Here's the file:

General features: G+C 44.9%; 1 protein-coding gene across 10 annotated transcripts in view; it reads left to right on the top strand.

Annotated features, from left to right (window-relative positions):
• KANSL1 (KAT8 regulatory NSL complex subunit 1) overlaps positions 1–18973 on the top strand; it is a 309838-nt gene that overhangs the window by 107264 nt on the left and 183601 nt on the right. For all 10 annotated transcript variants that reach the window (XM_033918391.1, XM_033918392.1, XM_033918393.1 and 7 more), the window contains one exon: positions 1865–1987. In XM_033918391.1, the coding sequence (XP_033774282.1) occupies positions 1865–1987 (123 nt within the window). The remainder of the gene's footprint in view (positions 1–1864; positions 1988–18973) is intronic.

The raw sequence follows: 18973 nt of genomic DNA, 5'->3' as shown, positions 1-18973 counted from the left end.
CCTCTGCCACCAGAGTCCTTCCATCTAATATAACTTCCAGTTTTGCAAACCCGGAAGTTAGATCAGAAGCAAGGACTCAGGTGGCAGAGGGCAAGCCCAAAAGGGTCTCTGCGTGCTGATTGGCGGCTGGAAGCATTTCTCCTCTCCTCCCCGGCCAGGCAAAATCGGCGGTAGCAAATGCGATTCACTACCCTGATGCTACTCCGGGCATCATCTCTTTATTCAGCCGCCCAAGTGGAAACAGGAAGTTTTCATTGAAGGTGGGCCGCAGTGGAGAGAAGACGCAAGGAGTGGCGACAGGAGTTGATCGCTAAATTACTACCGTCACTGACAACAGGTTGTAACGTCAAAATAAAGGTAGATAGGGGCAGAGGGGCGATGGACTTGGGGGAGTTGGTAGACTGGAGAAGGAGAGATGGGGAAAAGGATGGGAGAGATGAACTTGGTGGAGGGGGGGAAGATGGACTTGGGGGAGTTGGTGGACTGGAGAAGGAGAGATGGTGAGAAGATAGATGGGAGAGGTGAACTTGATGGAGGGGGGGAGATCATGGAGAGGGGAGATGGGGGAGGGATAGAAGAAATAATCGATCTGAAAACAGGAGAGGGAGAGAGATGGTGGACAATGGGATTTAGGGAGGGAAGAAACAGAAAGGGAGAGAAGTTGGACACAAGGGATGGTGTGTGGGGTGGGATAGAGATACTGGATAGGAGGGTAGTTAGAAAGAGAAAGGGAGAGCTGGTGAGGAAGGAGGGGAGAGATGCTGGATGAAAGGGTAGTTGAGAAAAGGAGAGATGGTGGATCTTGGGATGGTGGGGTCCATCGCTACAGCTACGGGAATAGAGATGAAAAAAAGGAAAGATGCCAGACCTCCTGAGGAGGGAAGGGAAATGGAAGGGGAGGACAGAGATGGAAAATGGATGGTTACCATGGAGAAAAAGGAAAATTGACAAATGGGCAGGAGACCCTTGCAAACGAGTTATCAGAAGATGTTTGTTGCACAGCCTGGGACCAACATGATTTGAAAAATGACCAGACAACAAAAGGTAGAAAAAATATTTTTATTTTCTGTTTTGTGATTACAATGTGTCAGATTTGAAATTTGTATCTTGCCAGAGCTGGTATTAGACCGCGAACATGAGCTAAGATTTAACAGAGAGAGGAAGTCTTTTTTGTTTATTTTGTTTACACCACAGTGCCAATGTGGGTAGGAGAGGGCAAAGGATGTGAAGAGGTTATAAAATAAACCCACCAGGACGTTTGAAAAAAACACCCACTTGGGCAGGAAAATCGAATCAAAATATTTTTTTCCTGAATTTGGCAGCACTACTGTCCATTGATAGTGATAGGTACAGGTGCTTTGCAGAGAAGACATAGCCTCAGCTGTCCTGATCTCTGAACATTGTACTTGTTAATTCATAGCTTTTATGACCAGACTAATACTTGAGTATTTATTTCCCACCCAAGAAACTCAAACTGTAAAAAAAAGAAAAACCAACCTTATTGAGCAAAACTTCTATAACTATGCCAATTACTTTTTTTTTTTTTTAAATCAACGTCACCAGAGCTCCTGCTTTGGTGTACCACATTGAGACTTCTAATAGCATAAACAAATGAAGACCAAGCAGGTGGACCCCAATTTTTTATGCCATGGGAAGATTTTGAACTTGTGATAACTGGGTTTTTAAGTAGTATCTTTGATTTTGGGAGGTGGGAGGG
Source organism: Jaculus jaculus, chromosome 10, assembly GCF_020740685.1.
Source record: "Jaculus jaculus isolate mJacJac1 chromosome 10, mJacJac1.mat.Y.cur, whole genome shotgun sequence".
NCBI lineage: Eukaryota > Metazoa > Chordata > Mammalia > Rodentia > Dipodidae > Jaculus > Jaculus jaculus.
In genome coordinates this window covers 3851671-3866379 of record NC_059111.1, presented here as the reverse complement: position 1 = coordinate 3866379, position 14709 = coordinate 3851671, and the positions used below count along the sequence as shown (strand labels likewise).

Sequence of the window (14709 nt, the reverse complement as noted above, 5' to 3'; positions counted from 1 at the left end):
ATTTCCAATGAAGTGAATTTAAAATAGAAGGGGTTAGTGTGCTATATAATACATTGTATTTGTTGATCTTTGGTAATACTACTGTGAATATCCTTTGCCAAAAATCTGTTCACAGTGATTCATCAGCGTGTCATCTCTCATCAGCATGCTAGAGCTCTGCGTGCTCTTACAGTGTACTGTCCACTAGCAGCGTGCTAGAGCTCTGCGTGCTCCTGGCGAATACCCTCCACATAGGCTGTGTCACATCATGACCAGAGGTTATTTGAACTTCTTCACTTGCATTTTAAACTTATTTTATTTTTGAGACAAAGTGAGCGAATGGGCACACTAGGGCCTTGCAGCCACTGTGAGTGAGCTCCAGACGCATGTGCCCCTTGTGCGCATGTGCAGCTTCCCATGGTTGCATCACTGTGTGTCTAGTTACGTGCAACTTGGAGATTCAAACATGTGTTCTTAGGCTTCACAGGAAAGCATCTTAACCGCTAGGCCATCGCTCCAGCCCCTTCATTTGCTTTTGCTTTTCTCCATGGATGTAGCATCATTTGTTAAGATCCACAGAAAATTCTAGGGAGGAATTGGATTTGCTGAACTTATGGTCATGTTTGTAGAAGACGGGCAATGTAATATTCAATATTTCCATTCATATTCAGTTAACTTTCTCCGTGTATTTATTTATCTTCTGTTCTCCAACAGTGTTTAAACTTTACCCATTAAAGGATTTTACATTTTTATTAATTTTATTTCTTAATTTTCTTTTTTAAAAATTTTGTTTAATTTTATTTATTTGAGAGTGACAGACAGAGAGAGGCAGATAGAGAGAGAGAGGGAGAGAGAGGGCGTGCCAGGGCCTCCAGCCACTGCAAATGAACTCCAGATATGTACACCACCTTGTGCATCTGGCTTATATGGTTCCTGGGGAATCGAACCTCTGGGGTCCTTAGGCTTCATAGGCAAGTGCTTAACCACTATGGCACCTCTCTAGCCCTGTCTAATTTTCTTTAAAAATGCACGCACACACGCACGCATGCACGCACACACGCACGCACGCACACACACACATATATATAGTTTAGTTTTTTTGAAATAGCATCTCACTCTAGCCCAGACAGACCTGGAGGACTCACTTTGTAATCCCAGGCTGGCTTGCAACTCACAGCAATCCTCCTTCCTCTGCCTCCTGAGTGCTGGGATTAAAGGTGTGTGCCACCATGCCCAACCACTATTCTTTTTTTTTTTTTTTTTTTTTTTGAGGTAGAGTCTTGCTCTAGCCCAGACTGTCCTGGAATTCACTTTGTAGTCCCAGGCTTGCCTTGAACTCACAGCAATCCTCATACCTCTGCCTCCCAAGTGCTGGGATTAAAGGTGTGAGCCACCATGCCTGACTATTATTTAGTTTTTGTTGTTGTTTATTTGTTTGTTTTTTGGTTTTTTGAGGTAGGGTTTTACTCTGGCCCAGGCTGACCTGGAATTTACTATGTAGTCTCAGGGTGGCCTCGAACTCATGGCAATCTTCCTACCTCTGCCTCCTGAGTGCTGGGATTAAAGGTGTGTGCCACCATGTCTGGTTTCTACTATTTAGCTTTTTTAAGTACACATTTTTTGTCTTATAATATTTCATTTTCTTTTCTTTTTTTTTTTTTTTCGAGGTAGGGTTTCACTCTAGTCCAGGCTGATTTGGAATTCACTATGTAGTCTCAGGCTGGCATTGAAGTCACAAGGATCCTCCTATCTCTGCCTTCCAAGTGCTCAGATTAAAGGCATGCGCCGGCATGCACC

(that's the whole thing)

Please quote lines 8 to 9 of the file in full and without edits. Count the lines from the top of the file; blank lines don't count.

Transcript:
NCBI lineage: Eukaryota > Metazoa > Chordata > Mammalia > Rodentia > Dipodidae > Jaculus > Jaculus jaculus.
In genome coordinates this window covers 3851671-3866379 of record NC_059111.1, presented here as the reverse complement: position 1 = coordinate 3866379, position 14709 = coordinate 3851671, and the positions used below count along the sequence as shown (strand labels likewise).